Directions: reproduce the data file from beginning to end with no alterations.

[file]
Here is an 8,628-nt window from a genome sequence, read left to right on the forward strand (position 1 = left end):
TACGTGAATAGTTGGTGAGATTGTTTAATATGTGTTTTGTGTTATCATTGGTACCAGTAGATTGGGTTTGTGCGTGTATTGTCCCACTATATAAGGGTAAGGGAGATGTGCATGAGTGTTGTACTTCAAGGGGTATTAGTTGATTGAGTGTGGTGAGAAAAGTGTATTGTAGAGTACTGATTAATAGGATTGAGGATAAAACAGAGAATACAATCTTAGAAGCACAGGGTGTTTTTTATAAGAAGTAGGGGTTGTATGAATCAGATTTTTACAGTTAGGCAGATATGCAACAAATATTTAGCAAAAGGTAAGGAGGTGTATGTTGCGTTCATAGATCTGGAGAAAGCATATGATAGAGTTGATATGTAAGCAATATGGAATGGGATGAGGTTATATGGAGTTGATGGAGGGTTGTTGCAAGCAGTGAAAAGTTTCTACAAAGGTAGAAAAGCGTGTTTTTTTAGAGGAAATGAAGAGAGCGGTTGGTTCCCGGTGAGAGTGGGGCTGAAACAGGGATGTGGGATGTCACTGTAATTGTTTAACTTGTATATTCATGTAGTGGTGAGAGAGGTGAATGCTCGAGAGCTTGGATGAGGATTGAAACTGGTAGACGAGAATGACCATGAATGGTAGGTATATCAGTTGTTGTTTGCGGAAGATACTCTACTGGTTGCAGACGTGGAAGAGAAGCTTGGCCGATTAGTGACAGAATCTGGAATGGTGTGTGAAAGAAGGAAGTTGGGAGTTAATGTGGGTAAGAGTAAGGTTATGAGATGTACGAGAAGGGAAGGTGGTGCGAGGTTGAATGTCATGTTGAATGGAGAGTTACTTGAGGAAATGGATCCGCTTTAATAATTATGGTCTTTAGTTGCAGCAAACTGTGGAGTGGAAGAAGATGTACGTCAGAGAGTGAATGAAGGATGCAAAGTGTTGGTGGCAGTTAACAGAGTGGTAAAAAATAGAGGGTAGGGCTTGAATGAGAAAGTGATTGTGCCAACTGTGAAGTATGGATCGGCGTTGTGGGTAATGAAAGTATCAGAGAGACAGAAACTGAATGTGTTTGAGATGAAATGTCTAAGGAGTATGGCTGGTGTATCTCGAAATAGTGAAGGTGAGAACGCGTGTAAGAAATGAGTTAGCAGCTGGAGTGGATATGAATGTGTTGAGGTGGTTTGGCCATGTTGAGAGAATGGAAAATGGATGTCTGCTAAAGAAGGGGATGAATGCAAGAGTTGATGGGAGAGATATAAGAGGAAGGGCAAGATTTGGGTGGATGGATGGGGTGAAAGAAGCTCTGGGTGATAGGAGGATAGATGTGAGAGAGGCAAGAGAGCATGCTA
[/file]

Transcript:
Here is an 8,628-nt window from a genome sequence, read left to right on the forward strand (position 1 = left end):
TACGTGAATAGTTGGTGAGATTGTTTAATATGTGTTTTGTGTTATCATTGGTACCAGTAGATTGGGTTTGTGCGTGTATTGTCCCACTATATAAGGGTAAGGGAGATGTGCATGAGTGTTGTACTTCAAGGGGTATTAGTTGATTGAGTGTGGTGAGAAAAGTGTATTGTAGAGTACTGATTAATAGGATTGAGGATAAAACAGAGAATACAATCTTAGAAGCACAGGGTGTTTTTTATAAGAAGTAGGGGTTGTATGAATCAGATTTTTACAGTTAGGCAGATATGCAACAAATATTTAGCAAAAGGTAAGGAGGTGTATGTTGCGTTCATAGATCTGGAGAAAGCATATGATAGAGTTGATATGTAAGCAATATGGAATGGGATGAGGTTATATGGAGTTGATGGAGGGTTGTTGCAAGCAGTGAAAAGTTTCTACAAAGGTAGAAAAGCGTGTTTTTTTAGAGGAAATGAAGAGAGCGGTTGGTTCCCGGTGAGAGTGGGGCTGAAACAGGGATGTGGGATGTCACTGTAATTGTTTAACTTGTATATTCATGTAGTGGTGAGAGAGGTGAATGCTCGAGAGCTTGGATGAGGATTGAAACTGGTAGACGAGAATGACCATGAATGGTAGGTATATCAGTTGTTGTTTGCGGAAGATACTCTACTGGTTGCAGACGTGGAAGAGAAGCTTGGCCGATTAGTGACAGAATCTGGAATGGTGTGTGAAAGAAGGAAGTTGGGAGTTAATGTGGGTAAGAGTAAGGTTATGAGATGTACGAGAAGGGAAGGTGGTGCGAGGTTGAATGTCATGTTGAATGGAGAGTTACTTGAGGAAATGGATCCGCTTTAATAATTATGGTCTTTAGTTGCAGCAAACTGTGGAGTGGAAGAAGATGTACGTCAGAGAGTGAATGAAGGATGCAAAGTGTTGGTGGCAGTTAACAGAGTGGTAAAAAATAGAGGGTAGGGCTTGAATGAGAAAGTGATTGTGCCAACTGTGAAGTATGGATCGGCGTTGTGGGTAATGAAAGTATCAGAGAGACAGAAACTGAATGTGTTTGAGATGAAATGTCTAAGGAGTATGGCTGGTGTATCTCGAAATAGTGAAGGTGAGAACGCGTGTAAGAAATGAGTTAGCAGCTGGAGTGGATATGAATGTGTTGAGGTGGTTTGGCCATGTTGAGAGAATGGAAAATGGATGTCTGCTAAAGAAGGGGATGAATGCAAGAGTTGATGGGAGAGATATAAGAGGAAGGGCAAGATTTGGGTGGATGGATGGGGTGAAAGAAGCTCTGGGTGATAGGAGGATAGATGTGAGAGAGGCAAGAGAGCATGCTA